Here is a phenomenon that might be common to those of us who write about television, but it might also hold true for others as well.
Every once in a while, such as this time of year after the conclusion of another television season, I sometimes look back on the past season's output of TV columns and reviews -- in this case, this daily TV Blog -- and often come away astonished by how many of the shows I watched I have already forgotten.
This exercise often serves to reinforce a notion I have long held -- and even more so in recent years -- that the vast majority of TV shows (or content, or whatever ever you wish to call it) are inherently disposable.
There are simply too many of them -- and never more so than at this current moment in the history of small-screen video entertainment -- for most of them to last long, much less make a splash in the popular culture or collective memory.
Without giving any hint as to what these shows were about, who was in them, or what network or streaming service aired them, take a look at these few show titles from this past season and ask yourself if you have any memory at all about any of them: “The Red Line,” “The Code,” “The Fix,” “The Village,” “The Other Two,” “Proven Innocent,” “Miracle Workers” and “I Am the Night.”
This is a wholly unscientific exercise, but if I haven't missed my guess, few people will (a) remember these shows at all, (b) remember them vaguely or (c) remember at least some of them from stories they may have read recently in the entertainment trade press about shows that were not going to make it onto the network's fall schedules announced last month.
So much effort went into them all -- from the pitch, the go-ahead, all the pre-production, then the filming, post-production, scheduling and promotion of them. And then, most of them disappeared after a few weeks, never to be heard from again.
“The Fix,” pictured above, was a prime example. This was the drama that premiered just this past March on ABC about a fictionalized version of the O.J. Simpson case in which one-time O.J. prosecutor Marcia Clark was an executive producer. This show had a sprawling cast and enough intricate subplots to supply 10 other shows. It also happened to be a terrible show, and it flopped.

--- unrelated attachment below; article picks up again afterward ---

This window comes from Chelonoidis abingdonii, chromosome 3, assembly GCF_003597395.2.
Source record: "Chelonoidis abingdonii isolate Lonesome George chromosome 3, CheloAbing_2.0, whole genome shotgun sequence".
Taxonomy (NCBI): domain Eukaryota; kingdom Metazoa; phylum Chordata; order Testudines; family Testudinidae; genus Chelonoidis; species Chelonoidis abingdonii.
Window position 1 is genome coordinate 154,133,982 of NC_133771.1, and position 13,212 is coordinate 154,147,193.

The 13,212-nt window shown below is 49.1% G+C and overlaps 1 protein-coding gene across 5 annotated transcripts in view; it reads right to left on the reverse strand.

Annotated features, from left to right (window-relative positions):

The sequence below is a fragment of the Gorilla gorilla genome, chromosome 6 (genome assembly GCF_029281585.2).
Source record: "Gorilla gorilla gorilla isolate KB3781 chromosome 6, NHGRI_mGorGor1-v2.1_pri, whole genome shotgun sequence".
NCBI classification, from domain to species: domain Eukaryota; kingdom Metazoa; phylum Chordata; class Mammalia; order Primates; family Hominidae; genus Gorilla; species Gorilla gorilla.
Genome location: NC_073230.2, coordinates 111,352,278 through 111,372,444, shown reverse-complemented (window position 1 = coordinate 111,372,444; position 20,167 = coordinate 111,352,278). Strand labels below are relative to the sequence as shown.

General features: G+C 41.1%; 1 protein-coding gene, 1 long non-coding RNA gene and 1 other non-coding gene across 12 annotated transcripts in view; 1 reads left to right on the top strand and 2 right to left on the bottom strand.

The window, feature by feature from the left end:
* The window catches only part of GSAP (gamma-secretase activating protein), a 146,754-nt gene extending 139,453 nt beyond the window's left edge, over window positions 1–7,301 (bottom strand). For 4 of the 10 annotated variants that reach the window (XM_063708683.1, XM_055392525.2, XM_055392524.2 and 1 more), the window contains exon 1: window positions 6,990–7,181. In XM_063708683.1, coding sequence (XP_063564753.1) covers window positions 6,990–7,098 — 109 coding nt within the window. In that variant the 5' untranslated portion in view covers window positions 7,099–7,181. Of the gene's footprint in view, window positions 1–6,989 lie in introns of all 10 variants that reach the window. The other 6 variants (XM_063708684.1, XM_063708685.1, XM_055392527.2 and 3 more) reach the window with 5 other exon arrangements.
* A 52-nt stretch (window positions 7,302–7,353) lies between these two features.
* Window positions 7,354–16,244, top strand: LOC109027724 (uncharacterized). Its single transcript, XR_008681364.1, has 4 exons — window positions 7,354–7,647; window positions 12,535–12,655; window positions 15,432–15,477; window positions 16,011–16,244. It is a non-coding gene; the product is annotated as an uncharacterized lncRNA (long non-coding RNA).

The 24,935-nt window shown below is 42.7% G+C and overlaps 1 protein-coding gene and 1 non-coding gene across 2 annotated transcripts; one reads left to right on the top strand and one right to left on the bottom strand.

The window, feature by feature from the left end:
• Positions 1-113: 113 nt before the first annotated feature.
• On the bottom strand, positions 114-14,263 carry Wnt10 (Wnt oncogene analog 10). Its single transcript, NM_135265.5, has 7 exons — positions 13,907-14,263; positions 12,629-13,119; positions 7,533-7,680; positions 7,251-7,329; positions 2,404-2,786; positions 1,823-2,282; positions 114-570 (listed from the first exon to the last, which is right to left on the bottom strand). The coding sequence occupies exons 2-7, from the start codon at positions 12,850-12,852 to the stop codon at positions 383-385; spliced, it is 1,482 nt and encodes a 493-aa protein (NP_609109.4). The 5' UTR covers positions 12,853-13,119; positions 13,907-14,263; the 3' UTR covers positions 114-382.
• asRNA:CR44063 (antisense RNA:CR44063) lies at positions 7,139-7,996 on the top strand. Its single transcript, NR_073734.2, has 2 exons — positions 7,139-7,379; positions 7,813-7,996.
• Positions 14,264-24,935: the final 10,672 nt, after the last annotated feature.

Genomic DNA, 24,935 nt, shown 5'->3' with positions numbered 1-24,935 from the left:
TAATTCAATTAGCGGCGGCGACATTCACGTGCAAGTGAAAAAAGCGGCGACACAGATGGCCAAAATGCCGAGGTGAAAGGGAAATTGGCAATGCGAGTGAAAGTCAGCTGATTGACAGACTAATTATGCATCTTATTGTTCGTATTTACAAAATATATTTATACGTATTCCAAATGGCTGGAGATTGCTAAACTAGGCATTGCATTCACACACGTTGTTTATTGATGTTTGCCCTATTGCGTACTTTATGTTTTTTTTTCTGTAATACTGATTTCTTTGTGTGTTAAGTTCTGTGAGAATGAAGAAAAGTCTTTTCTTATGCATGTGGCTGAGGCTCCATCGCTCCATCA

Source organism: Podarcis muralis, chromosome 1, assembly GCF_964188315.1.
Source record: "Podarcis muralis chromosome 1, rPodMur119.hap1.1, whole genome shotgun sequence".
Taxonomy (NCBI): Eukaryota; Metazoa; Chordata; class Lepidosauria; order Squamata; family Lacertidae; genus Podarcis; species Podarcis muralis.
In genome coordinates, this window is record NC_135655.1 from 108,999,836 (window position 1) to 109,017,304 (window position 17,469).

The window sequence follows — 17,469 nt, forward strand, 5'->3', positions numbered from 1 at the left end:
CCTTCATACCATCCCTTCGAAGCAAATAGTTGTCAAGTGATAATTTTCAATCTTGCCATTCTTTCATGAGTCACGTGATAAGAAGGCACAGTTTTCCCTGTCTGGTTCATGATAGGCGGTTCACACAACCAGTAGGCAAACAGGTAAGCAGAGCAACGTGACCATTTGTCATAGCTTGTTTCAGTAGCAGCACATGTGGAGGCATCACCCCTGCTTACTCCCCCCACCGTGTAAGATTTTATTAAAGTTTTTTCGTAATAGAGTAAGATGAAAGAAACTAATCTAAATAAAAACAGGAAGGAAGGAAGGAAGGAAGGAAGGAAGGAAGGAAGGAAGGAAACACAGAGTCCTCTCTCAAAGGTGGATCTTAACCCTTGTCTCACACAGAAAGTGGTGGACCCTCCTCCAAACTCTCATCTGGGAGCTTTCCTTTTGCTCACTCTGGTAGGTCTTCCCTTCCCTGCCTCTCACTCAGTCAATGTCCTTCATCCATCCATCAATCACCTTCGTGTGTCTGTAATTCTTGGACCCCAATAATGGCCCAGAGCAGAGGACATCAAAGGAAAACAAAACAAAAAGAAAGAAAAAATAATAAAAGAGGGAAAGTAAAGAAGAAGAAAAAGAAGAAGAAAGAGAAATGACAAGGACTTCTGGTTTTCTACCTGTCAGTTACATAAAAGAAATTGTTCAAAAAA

Now, not too many weeks since it was last seen, just about the only people who now remember “The Fix” are the people who worked on it.
Let me please emphasize that not all of the shows listed above have been cancelled. But the titles are likely all relatively obscure anyway.
Contrast them with “Game of Thrones.” Is there anyone reading this who has not heard of this show? Of course not. However, these days, TV shows with titles that almost everyone knows or remembers are rarer than hens’ teeth.
I reviewed every one of the shows mentioned above and I forgot most of them -- even one as recent as “The Red Line,” which was an eight-part “limited series” about Chicago race relations that just aired. But like so many other shows, “The Red Line” was here today, gone tomorrow.
The sheer tonnage of TV shows that passes before our eyes each week now means that few will be remembered. And it doesn't help matters when even the very lengths of shows are less than they used to be.
Conan O'Brien's one-hour late-night show on TBS was cut to a half-hour this season and nobody from the show protested -- at least not publicly.
The last time a network tried to put on a half-hour late-night show was in 2010, when NBC proposed that Jay Leno host a half-hour show at 11:35 p.m. weeknights following by a one-hour “Tonight Show with Conan O’Brien” at 12:05 a.m. Back then, Conan quit. But that was almost 10 years ago and much has changed in television.
Only a few weeks ago, Sundance put on a show whose episodes were only 10 minutes in length -- “State of the Union.” It is doubtful that many people watched it. In fact, they probably (a) never heard of it or (b) heard of it, but then couldn't find it.
The disposability of the vast majority of TV shows today makes one wonder what on Earth has staying power anymore. Perhaps for one answer, please consult yesterday's TV Blog about ABC's revivals of old game shows from the 1960s and ’70s.